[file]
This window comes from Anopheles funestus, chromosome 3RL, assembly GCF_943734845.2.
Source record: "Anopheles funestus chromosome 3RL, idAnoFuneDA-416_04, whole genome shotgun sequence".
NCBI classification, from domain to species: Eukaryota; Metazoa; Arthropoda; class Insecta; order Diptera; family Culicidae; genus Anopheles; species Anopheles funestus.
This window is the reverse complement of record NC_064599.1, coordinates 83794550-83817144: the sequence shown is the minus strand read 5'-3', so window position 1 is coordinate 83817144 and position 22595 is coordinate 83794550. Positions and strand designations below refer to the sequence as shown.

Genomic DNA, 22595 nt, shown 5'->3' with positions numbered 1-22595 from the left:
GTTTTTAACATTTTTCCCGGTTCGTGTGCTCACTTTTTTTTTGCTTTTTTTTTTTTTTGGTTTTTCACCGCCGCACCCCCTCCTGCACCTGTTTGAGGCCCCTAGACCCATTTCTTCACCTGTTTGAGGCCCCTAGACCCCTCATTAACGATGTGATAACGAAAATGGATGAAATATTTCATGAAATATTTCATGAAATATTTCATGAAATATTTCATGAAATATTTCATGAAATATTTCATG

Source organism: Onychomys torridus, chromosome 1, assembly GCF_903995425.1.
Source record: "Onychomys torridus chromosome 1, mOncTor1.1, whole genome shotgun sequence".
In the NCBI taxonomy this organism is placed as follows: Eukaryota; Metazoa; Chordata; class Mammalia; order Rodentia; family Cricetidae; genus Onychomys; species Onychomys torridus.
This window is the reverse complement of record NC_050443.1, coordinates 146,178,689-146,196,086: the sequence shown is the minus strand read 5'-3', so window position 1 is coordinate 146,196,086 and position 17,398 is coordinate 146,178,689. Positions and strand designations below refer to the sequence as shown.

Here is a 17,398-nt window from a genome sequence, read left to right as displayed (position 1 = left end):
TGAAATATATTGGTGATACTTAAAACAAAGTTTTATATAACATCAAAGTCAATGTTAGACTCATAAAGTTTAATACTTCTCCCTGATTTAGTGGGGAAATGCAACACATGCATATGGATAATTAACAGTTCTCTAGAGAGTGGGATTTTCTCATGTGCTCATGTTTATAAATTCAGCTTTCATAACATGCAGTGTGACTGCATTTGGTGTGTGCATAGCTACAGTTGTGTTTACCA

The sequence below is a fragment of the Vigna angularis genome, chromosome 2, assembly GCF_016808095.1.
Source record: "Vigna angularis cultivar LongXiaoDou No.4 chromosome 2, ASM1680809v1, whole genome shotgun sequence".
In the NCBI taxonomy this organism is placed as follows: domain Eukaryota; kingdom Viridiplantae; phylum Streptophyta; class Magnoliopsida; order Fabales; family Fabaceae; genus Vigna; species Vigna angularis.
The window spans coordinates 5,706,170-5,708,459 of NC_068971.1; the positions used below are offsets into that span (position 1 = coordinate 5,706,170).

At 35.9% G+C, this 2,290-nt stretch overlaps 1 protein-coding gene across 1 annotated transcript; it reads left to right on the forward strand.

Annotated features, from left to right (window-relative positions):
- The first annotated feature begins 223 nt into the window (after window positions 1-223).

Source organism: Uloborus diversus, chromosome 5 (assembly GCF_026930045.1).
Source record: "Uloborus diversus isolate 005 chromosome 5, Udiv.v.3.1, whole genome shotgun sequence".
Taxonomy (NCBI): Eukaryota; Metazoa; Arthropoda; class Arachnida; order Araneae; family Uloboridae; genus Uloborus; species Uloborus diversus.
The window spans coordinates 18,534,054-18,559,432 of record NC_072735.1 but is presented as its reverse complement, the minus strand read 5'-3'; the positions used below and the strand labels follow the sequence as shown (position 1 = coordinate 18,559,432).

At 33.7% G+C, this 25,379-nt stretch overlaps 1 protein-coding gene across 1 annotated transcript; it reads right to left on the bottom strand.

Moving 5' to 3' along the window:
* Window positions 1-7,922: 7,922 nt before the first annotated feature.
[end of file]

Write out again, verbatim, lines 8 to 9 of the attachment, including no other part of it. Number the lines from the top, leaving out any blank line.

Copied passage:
Source record: "Onychomys torridus chromosome 1, mOncTor1.1, whole genome shotgun sequence".
In the NCBI taxonomy this organism is placed as follows: Eukaryota; Metazoa; Chordata; class Mammalia; order Rodentia; family Cricetidae; genus Onychomys; species Onychomys torridus.